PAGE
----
Thoughts from the Sixers 74-71 summer league loss

Updated: Tuesday, July 7, 2015 10:10 AM

Ah, summer league.

With the Sixers having played their last game almost 3 months ago, and having just drafted a potential franchise player, summer league provides a brief moment of basketball excitement in what is otherwise an excruciatingly long offseason.

Because of this, we don’t temper our reactions to summer league all that well. When Okafor struggled in the first half (3-11 shooting), he was a bust. When he dominated in the 2nd half (6-10 shooting) he was a franchise player.

Truth is, using the summer league as a legitimate barometer is tough, especially for rookies. While many will be quick to point out that top prospects, such as Okafor, aren’t going against very many legitimate NBA prospects (which has some merit), it’s also true that for many of these rookies this is just about as good of a collection of talent, 1-12, as they’ve competed against.

It may not be DeAndre Jordan or Marc Gasol that Okafor’s competing against, but it’s not Wofford, either. Each of these players fighting for their NBA lives this summer were college stars in their own right.

Combine the high level of talent with having not played competitive, 5-on-5 basketball for 3 months, with having just met many of your teammates 4 days ago, add in that they have only the most basic of offensive sets, and make it so everybody is so focused on playing for their NBA lives that it’s hard to have real team basketball.

It’s an environment where rookies tend to struggle (even Kevin Durant went 5-17 in his summer league opener), and it’s an environment that isn’t anywhere near what it will be when Okafor is playing in games that matter, much less like the environment he’ll be in 3-4 years down the line.\

With all that in mind, what are some of my quick takeaways from the Sixers first summer league game?

Jahlil Okafor


18 points (9-21 shooting, 0-4 from the line), 10 rebounds (6 offensive, 4 defensive), 2 blocked shots, 1 assist, 4 turnovers, 29 minutes played.


Okafor was a tale of two halves, as he went 3-11 from the field in the first half, then followed that up by going 6-10 in the second half, and absolutely dominated the game for a stretch there in the 3rd quarter.

What changed? Part of it was Okafor getting the ball in a better position to score. I charted where Okafor caught the ball on all of his half-court field goal attempts, turnovers, and assists (not counting off of offensive rebounds, since I was trying to figure out where he was establishing position): in the first half, only 1 of his 10 possessions he received the ball in the paint to start his move. In the 2nd half, 5 of his 11 started off in the paint. He did a much better job of establishing position prior to the entry pass in the 2nd half.

Beyond that, Okafor also had more going to the basket. In the first half it seemed like he settled a little bit. Even most of his made shots were fadeaways going away from the basket. In the second half he used his excellent footwork and brute strength to seal off his man and get higher percentage attempts.

The lack of floor spacing clearly hurt Okafor, I thought, as the team really doesn’t have much (any) shooting around him. Okafor did a good job of navigating double teams, but he really doesn’t have a reliable outside shooter to benefit from his passes. Hopefully Grant (0-5 from 3), McRae (3-7), and McConnell (0-3) can establish themselves a little bit better in future games to try to give him a little bit more room to operate. I did think the spacing was better when Richaun Holmes was out there rather than Aldemir.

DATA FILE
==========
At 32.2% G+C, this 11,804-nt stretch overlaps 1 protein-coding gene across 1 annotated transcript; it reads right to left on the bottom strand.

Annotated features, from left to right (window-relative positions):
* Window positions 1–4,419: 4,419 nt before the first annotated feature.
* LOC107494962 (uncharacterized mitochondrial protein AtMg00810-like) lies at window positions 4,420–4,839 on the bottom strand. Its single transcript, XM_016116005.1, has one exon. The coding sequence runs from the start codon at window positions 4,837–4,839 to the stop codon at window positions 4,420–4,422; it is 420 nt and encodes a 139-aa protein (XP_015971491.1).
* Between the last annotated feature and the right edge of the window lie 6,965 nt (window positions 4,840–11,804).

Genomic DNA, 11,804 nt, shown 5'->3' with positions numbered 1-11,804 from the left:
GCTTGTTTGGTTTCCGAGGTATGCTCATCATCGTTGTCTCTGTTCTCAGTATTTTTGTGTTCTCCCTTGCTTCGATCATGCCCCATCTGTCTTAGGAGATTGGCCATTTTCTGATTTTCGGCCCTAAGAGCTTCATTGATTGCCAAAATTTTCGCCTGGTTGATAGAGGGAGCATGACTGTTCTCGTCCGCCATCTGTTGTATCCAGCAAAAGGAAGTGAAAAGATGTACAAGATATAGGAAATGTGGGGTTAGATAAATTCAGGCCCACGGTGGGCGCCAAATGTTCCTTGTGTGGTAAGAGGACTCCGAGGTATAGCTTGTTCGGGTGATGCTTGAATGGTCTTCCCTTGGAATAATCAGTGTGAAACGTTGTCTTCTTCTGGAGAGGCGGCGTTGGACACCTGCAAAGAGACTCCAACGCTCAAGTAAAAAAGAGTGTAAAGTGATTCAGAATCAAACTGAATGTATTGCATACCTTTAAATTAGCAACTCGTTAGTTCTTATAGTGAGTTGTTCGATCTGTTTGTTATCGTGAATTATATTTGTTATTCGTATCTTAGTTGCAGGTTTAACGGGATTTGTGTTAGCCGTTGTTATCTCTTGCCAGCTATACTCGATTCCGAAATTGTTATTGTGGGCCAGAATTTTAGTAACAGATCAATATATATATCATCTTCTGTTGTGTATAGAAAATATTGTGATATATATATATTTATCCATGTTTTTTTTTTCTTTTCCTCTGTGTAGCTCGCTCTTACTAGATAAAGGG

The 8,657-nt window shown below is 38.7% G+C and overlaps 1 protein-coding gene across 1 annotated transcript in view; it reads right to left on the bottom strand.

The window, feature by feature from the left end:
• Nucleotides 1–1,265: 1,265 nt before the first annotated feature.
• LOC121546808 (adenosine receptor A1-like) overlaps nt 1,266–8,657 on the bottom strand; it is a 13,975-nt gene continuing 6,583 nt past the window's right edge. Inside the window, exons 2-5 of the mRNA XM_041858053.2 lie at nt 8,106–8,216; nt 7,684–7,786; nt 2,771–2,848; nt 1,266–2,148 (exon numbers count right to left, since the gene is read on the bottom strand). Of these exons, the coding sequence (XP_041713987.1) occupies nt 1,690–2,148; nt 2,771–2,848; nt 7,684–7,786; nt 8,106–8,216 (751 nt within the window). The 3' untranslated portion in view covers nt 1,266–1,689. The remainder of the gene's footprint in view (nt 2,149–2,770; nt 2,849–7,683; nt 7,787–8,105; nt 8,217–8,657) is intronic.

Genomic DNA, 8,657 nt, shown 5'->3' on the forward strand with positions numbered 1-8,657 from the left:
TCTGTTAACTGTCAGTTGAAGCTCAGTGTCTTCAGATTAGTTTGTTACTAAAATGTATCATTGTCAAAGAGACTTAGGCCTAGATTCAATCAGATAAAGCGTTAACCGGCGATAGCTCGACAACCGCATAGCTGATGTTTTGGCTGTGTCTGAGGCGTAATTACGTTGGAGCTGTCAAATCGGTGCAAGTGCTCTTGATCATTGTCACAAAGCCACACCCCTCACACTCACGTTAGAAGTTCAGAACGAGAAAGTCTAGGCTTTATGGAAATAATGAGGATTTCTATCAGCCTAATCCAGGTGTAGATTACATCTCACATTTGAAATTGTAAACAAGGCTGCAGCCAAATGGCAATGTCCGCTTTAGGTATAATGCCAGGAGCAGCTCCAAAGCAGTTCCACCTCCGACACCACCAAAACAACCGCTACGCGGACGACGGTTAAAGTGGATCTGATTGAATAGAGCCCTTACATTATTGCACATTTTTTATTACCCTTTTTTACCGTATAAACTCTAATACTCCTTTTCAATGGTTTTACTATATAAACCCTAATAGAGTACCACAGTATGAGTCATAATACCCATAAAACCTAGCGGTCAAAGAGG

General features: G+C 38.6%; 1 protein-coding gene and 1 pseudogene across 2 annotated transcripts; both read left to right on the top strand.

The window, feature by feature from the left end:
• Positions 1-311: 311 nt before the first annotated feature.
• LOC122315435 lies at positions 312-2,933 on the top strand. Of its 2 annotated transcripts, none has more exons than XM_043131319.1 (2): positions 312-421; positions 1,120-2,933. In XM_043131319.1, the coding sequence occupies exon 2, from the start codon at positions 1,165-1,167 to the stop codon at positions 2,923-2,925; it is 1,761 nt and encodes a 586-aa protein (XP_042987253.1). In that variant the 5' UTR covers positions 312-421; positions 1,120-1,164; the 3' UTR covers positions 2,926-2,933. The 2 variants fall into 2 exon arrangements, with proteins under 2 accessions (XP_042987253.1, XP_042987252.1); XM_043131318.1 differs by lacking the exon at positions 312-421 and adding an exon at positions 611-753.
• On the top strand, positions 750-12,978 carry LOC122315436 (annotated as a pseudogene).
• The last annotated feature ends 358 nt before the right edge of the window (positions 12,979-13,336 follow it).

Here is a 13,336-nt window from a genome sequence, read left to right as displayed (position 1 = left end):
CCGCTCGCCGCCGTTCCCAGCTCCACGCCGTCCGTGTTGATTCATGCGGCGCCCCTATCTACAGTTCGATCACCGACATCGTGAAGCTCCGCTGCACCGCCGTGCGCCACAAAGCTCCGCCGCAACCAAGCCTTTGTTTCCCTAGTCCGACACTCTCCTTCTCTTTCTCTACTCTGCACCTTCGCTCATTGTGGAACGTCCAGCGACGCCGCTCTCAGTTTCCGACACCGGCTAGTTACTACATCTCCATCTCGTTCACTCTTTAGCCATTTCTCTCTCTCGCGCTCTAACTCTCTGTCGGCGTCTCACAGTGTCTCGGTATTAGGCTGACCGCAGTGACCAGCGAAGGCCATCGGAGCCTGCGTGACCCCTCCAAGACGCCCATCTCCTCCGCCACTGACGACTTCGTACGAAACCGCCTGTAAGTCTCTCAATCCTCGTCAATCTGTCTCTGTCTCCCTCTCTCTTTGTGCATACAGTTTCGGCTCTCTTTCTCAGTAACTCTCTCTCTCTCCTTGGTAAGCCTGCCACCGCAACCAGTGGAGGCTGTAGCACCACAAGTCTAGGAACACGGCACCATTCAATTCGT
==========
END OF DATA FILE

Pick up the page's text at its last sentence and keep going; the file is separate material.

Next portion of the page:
Okafor did look winded at times. That is a disappointment to some, as Okafor’s improved conditioning was one of the big storylines leading up to the draft. Still, the difference between cardio shape and basketball shape is significant, and with how top prospects don’t work out against competition leading up to the draft, a little bit of rust was to be expected.

On the defensive side of the court I thought Okafor actually exceeded my expectations somewhat. He played pretty good post defense, used his length to contest a couple of shots at the rim, and played angles just well enough on a couple of pick and rolls to not be a complete liability in that regard.

We’ve become accustomed to Nerlens Noel covering so much space and having such an impact on team defense that it’s going to take a bit of an adjustment watching Okafor play, as that’s clearly not Okafor’s game on that end. The Sixers will essentially have to teach him defensive rotations and instincts, but I thought last night was at least a positive first step in that regard.

T.J. McConnell


6 points (3-10 shooting, 0-3 from three), 7 rebounds, 4 assists, 1 turnover, 30 minutes


Outside of Okafor, McConnell was probably the star of the game for the Sixers, as the Sixers offense looked like an absolute mess when he was out of the game. The Sixers were +13 in the 30 minutes that McConnell played, -16 in the 10 minutes he was on the bench.

To be fair, a big part of that was that the Sixers just didn’t have anybody really capable of running an offense outside of McConnell, and he was really the only one to get the team into any kind of an offensive set. When the ball wasn’t in McConnell’s hands it seemed like Grant, McRae, and even Tokoto just put their head down and isolated at any and every opportunity that they had.

McConnell did do some nice things, though, making a number of good passes, both simple and with some degree of difficulty, and he was also a pest on the defensive side of the court, which is one of his calling cards.

It will be interesting to see whether McConnell, who signed a partially guaranteed deal this offseason, makes the Sixers come fall. With how few options the Sixers currently have at point, especially with Ish Smith still a free agent and Tony Wroten returning from injury, there’s a pretty good chance that he does.

Ultimately, McConnell is the type of player that is easy to root for, but he will need to make himself into some kind of a threat on the offensive side of the court to be a legitimate NBA rotation player. With his athletic limitations that’s most likely to come from his perimeter shot, but McConnell’s shooting was all over the place in his college career, with his three point shooting (40.2% -> 43.2% -> 36% -> 32.1% from his freshman to senior season) and free throw shooting (68.3% -> 83.6% -> 62% -> 82.9%) showing such a high degree of variance that it’s hard to have much confidence in.